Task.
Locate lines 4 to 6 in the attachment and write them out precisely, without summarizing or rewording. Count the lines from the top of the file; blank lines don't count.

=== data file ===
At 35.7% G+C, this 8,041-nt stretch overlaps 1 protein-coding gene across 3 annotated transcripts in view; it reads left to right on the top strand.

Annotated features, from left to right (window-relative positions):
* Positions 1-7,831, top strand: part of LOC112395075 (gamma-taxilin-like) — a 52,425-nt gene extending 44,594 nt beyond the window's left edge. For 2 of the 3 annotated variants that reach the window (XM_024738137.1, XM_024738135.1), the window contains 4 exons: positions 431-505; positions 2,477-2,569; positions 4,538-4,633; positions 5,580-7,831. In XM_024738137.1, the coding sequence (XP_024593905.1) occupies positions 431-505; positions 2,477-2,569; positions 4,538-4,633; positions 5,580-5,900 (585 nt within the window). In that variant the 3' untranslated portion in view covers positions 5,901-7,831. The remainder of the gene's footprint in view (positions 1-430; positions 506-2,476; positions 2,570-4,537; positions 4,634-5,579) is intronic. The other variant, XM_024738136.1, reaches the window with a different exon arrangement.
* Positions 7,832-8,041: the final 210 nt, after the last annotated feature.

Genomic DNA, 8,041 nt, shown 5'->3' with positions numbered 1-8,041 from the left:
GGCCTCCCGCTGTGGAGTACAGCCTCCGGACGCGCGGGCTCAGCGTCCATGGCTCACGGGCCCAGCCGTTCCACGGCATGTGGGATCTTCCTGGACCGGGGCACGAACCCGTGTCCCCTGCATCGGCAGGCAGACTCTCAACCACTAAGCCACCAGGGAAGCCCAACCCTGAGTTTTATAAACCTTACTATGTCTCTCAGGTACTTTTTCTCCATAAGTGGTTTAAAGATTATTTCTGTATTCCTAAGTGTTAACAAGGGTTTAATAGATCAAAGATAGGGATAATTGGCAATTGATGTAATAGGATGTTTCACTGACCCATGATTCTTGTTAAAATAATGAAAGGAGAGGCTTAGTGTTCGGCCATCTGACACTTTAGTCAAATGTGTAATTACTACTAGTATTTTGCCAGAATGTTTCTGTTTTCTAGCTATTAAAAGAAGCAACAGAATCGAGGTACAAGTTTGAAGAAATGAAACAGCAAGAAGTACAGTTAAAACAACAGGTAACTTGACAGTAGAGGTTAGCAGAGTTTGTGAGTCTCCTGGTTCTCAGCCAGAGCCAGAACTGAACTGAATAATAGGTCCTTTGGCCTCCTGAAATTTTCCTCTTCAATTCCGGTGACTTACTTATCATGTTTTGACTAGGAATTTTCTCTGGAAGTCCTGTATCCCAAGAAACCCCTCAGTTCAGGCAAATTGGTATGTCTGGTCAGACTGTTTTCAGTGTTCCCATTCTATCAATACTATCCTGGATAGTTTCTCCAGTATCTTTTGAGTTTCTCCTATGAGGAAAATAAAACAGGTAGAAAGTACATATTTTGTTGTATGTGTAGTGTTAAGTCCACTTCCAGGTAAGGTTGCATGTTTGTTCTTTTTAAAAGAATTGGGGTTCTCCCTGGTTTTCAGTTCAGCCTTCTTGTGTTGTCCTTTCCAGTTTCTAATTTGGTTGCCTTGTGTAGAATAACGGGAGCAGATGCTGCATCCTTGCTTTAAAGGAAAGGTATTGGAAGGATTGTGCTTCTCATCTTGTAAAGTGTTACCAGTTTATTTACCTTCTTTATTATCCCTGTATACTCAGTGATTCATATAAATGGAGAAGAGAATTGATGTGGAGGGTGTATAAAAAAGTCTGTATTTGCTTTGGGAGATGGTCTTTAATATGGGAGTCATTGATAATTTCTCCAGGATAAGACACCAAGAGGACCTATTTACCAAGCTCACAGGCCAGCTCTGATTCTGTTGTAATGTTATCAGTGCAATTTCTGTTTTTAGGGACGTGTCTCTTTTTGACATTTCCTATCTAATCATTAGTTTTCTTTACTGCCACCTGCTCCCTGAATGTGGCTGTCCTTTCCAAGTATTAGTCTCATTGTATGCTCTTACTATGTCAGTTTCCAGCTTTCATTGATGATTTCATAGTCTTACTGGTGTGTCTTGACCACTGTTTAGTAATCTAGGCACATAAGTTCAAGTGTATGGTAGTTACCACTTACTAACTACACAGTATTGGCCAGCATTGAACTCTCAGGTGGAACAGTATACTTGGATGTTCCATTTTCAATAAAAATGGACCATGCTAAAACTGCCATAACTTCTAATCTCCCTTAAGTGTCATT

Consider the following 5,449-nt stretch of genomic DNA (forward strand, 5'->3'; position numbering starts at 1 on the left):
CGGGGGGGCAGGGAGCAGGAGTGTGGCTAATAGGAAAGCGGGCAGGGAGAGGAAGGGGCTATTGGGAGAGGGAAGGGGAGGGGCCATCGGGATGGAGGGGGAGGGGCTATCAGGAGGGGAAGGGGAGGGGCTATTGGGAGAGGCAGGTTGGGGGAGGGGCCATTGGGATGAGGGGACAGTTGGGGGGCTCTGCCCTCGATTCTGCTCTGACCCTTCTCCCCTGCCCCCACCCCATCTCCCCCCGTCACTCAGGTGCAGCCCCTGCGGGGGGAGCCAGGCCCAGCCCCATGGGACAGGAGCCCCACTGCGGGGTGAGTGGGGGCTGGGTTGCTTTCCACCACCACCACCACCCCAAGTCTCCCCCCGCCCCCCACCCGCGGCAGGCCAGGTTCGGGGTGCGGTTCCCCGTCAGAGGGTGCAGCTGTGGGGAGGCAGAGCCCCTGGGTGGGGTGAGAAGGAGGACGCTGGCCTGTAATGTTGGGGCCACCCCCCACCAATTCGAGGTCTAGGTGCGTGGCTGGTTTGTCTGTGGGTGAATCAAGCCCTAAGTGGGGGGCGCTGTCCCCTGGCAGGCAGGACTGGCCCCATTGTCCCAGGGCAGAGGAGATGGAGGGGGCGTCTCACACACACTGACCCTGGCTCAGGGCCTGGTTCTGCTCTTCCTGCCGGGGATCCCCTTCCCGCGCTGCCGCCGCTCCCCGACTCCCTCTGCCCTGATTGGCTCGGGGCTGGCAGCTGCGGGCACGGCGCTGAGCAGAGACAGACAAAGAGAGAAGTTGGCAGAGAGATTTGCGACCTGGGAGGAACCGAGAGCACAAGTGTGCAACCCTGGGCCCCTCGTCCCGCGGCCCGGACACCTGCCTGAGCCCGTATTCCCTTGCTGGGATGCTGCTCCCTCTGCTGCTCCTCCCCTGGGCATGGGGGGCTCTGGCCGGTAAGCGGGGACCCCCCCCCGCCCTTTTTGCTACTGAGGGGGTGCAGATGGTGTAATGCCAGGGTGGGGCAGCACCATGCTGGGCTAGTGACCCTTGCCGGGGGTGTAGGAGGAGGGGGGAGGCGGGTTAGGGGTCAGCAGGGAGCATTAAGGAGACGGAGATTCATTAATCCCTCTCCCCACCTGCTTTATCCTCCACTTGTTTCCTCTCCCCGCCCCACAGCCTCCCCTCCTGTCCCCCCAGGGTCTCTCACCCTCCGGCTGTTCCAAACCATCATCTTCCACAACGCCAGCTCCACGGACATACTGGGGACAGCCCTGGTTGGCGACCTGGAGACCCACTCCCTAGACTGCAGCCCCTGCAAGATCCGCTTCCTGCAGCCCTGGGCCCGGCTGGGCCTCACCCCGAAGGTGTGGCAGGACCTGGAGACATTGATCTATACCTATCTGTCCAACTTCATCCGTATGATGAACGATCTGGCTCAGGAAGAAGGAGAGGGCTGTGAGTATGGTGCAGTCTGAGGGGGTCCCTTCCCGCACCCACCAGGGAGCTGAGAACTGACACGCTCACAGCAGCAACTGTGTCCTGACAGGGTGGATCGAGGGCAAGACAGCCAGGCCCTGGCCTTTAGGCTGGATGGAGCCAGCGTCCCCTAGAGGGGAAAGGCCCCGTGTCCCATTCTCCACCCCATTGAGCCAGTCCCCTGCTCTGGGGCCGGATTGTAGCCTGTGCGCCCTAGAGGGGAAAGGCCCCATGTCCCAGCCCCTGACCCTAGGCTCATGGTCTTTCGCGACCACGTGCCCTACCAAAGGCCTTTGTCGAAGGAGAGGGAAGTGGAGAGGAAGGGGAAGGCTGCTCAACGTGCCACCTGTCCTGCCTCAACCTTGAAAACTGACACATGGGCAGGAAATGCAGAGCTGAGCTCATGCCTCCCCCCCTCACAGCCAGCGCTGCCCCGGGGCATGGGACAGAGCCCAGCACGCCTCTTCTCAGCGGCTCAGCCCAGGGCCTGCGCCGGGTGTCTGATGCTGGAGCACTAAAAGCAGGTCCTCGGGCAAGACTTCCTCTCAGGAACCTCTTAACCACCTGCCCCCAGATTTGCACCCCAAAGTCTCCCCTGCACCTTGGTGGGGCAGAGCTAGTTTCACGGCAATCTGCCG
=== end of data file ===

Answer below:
* Positions 7,832-8,041: the final 210 nt, after the last annotated feature.

Genomic DNA, 8,041 nt, shown 5'->3' with positions numbered 1-8,041 from the left:
GGCCTCCCGCTGTGGAGTACAGCCTCCGGACGCGCGGGCTCAGCGTCCATGGCTCACGGGCCCAGCCGTTCCACGGCATGTGGGATCTTCCTGGACCGGGGCACGAACCCGTGTCCCCTGCATCGGCAGGCAGACTCTCAACCACTAAGCCACCAGGGAAGCCCAACCCTGAGTTTTATAAACCTTACTATGTCTCTCAGGTACTTTTTCTCCATAAGTGGTTTAAAGATTATTTCTGTATTCCTAAGTGTTAACAAGGGTTTAATAGATCAAAGATAGGGATAATTGGCAATTGATGTAATAGGATGTTTCACTGACCCATGATTCTTGTTAAAATAATGAAAGGAGAGGCTTAGTGTTCGGCCATCTGACACTTTAGTCAAATGTGTAATTACTACTAGTATTTTGCCAGAATGTTTCTGTTTTCTAGCTATTAAAAGAAGCAACAGAATCGAGGTACAAGTTTGAAGAAATGAAACAGCAAGAAGTACAGTTAAAACAACAGGTAACTTGACAGTAGAGGTTAGCAGAGTTTGTGAGTCTCCTGGTTCTCAGCCAGAGCCAGAACTGAACTGAATAATAGGTCCTTTGGCCTCCTGAAATTTTCCTCTTCAATTCCGGTGACTTACTTATCATGTTTTGACTAGGAATTTTCTCTGGAAGTCCTGTATCCCAAGAAACCCCTCAGTTCAGGCAAATTGGTATGTCTGGTCAGACTGTTTTCAGTGTTCCCATTCTATCAATACTATCCTGGATAGTTTCTCCAGTATCTTTTGAGTTTCTCCTATGAGGAAAATAAAACAGGTAGAAAGTACATATTTTGTTGTATGTGTAGTGTTAAGTCCACTTCCAGGTAAGGTTGCATGTTTGTTCTTTTTAAAAGAATTGGGGTTCTCCCTGGTTTTCAGTTCAGCCTTCTTGTGTTGTCCTTTCCAGTTTCTAATTTGGTTGCCTTGTGTAGAATAACGGGAGCAGATGCTGCATCCTTGCTTTAAAGGAAAGGTATTGGAAGGATTGTGCTTCTCATCTTGTAAAGTGTTACCAGTTTATTTACCTTCTTTATTATCCCTGTATACTCAGTGATTCATATAAATGGAGAAGAGAATTGATGTGGAGGGTGTATAAAAAAGTCTGTATTTGCTTTGGGAGATGGTCTTTAATATGGGAGTCATTGATAATTTCTCCAGGATAAGACACCAAGAGGACCTATTTACCAAGCTCACAGGCCAGCTCTGATTCTGTTGTAATGTTATCAGTGCAATTTCTGTTTTTAGGGACGTGTCTCTTTTTGACATTTCCTATCTAATCATTAGTTTTCTTTACTGCCACCTGCTCCCTGAATGTGGCTGTCCTTTCCAAGTATTAGTCTCATTGTATGCTCTTACTATGTCAGTTTCCAGCTTTCATTGATGATTTCATAGTCTTACTGGTGTGTCTTGACCACTGTTTAGTAATCTAGGCACATAAGTTCAAGTGTATGGTAGTTACCACTTACTAACTACACAGTATTGGCCAGCATTGAACTCTCAGGTGGAACAGTATACTTGGATGTTCCATTTTCAATAAAAATGGACCATGCTAAAACTGCCATAACTTCTAATCTCCCTTAAGTGTCATT